Forum for Science, Industry and Business

Sponsored by:     3M 
Search our Site:

 

Cholesterol-lowering medication accelerates depletion of plaque in arteries

14.12.2011
New study reveals molecular mechanism promoting the breakdown of plaque by statins

In a new study, NYU Langone Medical Center researchers have discovered how cholesterol-lowering drugs called statins promote the breakdown of plaque in the arteries. The study was published online by the journal PLoS One on December 6, 2011.

The findings support a large clinical study that recently showed patients taking high-doses of the cholesterol-lowering medications not only reduced their cholesterol levels but also reduced the amount of plaque in their arteries. However, until now researchers did not fully understand how statins could reduce atherosclerosis, the accumulation of fat and cholesterol that hardens into plaque in arteries, a major cause of mortality in Western countries. High blood cholesterol is a major culprit in atherosclerosis. As a result of narrowing arteries, blood clots can form or plaque can break off causing blockages in vessels. This can lead to a potentially fatal heart attack or stroke.

"Our new research shows statins actually promote the regression of atherosclerosis by altering the expression of a specific cell surface receptor within plaque cells," said co-author of the study, Edward Fisher, MD, PhD, Leon H. Charney Professor of Cardiovascular Medicine and director of the Marc and Ruti Bell Vascular Biology Program at NYU Langone Medical Center. "This molecular phenomenon helps dissolve plaque by expelling coronary artery disease-causing cells from the plaque lining the arteries."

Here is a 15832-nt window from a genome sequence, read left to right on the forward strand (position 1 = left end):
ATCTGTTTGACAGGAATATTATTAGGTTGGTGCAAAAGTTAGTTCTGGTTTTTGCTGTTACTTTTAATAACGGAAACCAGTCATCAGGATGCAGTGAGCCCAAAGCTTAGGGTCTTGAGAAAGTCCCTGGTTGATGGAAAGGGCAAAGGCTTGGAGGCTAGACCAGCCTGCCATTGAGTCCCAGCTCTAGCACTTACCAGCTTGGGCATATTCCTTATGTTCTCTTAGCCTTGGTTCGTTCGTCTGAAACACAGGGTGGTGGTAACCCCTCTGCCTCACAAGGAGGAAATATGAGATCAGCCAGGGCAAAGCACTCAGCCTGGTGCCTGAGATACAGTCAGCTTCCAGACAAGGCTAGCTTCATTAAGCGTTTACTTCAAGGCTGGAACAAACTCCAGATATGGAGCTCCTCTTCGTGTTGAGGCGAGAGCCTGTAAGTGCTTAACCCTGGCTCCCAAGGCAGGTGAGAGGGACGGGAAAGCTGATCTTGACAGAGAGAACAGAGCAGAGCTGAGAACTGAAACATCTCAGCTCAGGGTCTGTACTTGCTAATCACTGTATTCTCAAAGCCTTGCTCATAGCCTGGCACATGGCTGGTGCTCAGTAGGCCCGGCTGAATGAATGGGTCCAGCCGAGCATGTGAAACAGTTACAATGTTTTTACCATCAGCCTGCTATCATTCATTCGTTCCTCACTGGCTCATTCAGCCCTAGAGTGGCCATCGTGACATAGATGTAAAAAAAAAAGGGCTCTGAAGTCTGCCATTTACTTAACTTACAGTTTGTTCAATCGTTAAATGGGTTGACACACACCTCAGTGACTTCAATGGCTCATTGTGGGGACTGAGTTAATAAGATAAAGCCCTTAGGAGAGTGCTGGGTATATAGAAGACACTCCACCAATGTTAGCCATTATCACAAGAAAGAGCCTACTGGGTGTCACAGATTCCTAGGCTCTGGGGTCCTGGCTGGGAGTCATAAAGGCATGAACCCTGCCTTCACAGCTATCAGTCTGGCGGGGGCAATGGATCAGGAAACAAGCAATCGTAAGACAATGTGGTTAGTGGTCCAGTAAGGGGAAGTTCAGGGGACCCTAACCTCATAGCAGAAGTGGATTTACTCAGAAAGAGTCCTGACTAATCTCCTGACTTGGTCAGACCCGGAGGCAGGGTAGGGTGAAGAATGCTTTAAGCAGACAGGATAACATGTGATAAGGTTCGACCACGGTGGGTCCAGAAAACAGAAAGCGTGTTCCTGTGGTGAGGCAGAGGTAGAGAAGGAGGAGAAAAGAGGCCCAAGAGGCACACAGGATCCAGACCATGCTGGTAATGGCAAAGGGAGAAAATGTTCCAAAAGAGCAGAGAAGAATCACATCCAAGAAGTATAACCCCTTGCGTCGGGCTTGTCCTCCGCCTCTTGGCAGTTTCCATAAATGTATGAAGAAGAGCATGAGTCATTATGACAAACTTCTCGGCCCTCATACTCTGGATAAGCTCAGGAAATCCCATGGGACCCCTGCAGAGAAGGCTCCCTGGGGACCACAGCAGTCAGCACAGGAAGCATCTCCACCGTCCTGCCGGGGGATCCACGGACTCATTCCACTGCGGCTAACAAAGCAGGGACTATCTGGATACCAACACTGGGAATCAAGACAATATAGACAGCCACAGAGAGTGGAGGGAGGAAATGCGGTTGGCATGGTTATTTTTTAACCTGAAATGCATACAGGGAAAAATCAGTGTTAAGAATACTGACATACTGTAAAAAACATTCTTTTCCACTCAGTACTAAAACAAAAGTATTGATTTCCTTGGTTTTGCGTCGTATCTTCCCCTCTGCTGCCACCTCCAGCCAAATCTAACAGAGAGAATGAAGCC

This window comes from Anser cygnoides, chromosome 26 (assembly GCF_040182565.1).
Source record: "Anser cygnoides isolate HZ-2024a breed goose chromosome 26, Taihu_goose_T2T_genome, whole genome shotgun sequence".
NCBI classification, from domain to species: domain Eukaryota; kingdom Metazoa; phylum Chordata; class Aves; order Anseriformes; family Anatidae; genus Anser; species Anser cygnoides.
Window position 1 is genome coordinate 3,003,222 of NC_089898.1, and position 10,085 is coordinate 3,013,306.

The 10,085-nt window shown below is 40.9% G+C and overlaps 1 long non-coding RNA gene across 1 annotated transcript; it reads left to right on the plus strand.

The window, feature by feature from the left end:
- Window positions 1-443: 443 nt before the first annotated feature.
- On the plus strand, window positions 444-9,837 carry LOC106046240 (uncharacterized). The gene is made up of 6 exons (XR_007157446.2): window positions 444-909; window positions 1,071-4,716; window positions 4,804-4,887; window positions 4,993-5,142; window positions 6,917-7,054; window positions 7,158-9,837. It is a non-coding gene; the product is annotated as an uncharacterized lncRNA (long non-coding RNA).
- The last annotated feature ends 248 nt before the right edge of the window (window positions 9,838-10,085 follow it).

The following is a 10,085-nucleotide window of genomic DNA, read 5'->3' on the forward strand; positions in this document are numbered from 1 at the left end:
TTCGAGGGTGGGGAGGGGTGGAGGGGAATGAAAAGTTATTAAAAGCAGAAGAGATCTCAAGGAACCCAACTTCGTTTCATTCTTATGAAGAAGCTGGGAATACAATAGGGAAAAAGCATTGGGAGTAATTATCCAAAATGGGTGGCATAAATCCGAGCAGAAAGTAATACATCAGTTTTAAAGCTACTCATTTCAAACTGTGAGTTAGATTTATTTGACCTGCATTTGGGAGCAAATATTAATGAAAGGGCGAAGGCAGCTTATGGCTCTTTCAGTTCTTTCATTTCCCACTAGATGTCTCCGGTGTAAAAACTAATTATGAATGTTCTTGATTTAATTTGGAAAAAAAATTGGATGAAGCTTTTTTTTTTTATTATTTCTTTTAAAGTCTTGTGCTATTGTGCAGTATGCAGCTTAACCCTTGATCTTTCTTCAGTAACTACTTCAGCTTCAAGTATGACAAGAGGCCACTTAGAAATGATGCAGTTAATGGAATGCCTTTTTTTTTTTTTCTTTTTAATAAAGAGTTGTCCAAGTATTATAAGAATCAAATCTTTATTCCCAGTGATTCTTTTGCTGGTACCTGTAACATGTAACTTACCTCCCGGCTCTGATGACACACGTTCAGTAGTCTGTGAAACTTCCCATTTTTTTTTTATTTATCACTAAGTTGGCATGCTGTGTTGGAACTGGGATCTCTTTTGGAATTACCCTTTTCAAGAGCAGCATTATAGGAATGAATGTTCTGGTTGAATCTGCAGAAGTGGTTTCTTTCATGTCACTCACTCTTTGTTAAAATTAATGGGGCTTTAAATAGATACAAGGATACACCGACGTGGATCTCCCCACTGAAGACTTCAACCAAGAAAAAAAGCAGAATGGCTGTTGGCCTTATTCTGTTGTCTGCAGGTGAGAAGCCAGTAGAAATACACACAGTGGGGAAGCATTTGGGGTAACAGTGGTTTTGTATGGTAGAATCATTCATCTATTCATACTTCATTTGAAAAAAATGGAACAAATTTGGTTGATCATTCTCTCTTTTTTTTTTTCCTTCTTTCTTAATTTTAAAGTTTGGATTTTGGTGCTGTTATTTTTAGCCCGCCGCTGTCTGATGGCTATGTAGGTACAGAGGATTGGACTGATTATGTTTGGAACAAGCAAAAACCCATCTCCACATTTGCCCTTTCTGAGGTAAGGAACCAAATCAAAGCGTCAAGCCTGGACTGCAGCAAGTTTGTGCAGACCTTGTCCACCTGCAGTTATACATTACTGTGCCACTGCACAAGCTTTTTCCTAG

The NYU Langone study reveals how statins promote the transformation of arterial plaques by activating a protein that sits on the surface of macrophages, immune cells that are prevalent in plaque. The immune system sends macrophages to clean up cholesterol deposits in arteries, but once they fill up with the bad form of cholesterol they get stuck in the arteries, triggering the body's inflammatory response. The bloated macrophages then become major components of plaque lining artery walls.

In the study, researchers show in mouse models that statins activate the cell surface protein receptor C-C chemokine receptor type 7 (CCR7), which in turn activates a cell-signaling pathway forcing macrophages out of plaque. In addition, the researchers show that macrophages only leave plaque when CCR7 is expressed. Therefore, regression of plaque is dependent on CCR7, the researchers concluded. The statins appeared to directly regulate and enhance CCR7 gene expression and induce macrophage cells to leave the plaque. CCR7 is a widely studied protein associated with the migration of immune cells and its expression is a marker of the presence of macrophages.

Statins are potent inhibitors of HMG-CoA reductase, the enzyme that plays a central role in the production of cholesterol. Statins have been shown to reduce the risk of cardiovascular disease and cardiac events like heart attack. Cholesterol is needed for all proper cellular function. High-density lipoprotein cholesterol (HDL-C), good cholesterol, helps reduce the risk of atherosclerosis by taking cholesterol away from cells. Low density lipoprotein (LDL-C), bad cholesterol, carries cholesterol to cells. However, an LDL overload in the body increases a person's risk of cardiovascular disease including atherosclerosis.

"Our experimental findings indicate that statins, in addition to lowering LDL cholesterol, have clinical benefits of accelerating plaque regression by a newly discovered mechanism," said co-author Michael Garabedian, PhD, Professor, Department of Microbiology and Urology at NYU Langone Medical Center. "It's possible that these drugs could possibly be more beneficial to a wider population of patients potentially reducing the overall lifetime burden of plaque and the prevention of atherosclerosis."

The study was a collaboration by NYU Langone Medical Center's Department of Medicine, Division of Cardiology, the Department of Microbiology, Schneider Children's Medical Center of Israel and the Centre for Clinical Pharmacology, Division of Medicine at the University College of London in the United Kingdom. This research study was supported by funding from the National Institutes of Health, Astra Zeneca and Pfizer.

About NYU Langone Medical Center